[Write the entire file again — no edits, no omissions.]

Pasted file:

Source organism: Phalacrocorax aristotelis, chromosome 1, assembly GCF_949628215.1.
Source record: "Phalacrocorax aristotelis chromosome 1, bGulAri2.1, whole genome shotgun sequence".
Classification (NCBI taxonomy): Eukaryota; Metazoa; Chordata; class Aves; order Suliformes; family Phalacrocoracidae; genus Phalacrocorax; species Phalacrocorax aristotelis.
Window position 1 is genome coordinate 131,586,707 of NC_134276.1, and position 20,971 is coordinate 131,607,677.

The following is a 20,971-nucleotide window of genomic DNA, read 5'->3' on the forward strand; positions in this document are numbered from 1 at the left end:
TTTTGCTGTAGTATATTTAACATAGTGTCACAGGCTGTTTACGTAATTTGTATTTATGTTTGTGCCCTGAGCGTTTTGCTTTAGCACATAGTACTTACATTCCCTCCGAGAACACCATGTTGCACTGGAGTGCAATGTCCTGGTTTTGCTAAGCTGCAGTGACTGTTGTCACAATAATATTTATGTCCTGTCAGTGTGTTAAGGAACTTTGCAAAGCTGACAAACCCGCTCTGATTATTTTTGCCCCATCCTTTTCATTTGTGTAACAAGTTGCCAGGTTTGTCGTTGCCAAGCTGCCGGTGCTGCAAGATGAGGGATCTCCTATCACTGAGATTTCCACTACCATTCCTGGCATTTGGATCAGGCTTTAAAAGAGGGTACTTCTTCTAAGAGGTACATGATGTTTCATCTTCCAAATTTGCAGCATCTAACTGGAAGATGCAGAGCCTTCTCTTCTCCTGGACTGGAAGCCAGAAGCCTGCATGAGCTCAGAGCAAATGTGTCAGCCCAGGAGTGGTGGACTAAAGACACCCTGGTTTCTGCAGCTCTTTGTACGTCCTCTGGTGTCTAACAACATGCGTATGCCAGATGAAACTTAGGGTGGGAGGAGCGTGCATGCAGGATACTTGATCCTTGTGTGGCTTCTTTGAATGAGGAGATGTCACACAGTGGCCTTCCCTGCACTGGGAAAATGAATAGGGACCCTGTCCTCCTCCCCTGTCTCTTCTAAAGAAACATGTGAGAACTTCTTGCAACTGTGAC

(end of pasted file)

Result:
Source organism: Phalacrocorax aristotelis, chromosome 1, assembly GCF_949628215.1.
Source record: "Phalacrocorax aristotelis chromosome 1, bGulAri2.1, whole genome shotgun sequence".
Classification (NCBI taxonomy): Eukaryota; Metazoa; Chordata; class Aves; order Suliformes; family Phalacrocoracidae; genus Phalacrocorax; species Phalacrocorax aristotelis.
Window position 1 is genome coordinate 131,586,707 of NC_134276.1, and position 20,971 is coordinate 131,607,677.

The following is a 20,971-nucleotide window of genomic DNA, read 5'->3' on the forward strand; positions in this document are numbered from 1 at the left end:
TTTTGCTGTAGTATATTTAACATAGTGTCACAGGCTGTTTACGTAATTTGTATTTATGTTTGTGCCCTGAGCGTTTTGCTTTAGCACATAGTACTTACATTCCCTCCGAGAACACCATGTTGCACTGGAGTGCAATGTCCTGGTTTTGCTAAGCTGCAGTGACTGTTGTCACAATAATATTTATGTCCTGTCAGTGTGTTAAGGAACTTTGCAAAGCTGACAAACCCGCTCTGATTATTTTTGCCCCATCCTTTTCATTTGTGTAACAAGTTGCCAGGTTTGTCGTTGCCAAGCTGCCGGTGCTGCAAGATGAGGGATCTCCTATCACTGAGATTTCCACTACCATTCCTGGCATTTGGATCAGGCTTTAAAAGAGGGTACTTCTTCTAAGAGGTACATGATGTTTCATCTTCCAAATTTGCAGCATCTAACTGGAAGATGCAGAGCCTTCTCTTCTCCTGGACTGGAAGCCAGAAGCCTGCATGAGCTCAGAGCAAATGTGTCAGCCCAGGAGTGGTGGACTAAAGACACCCTGGTTTCTGCAGCTCTTTGTACGTCCTCTGGTGTCTAACAACATGCGTATGCCAGATGAAACTTAGGGTGGGAGGAGCGTGCATGCAGGATACTTGATCCTTGTGTGGCTTCTTTGAATGAGGAGATGTCACACAGTGGCCTTCCCTGCACTGGGAAAATGAATAGGGACCCTGTCCTCCTCCCCTGTCTCTTCTAAAGAAACATGTGAGAACTTCTTGCAACTGTGAC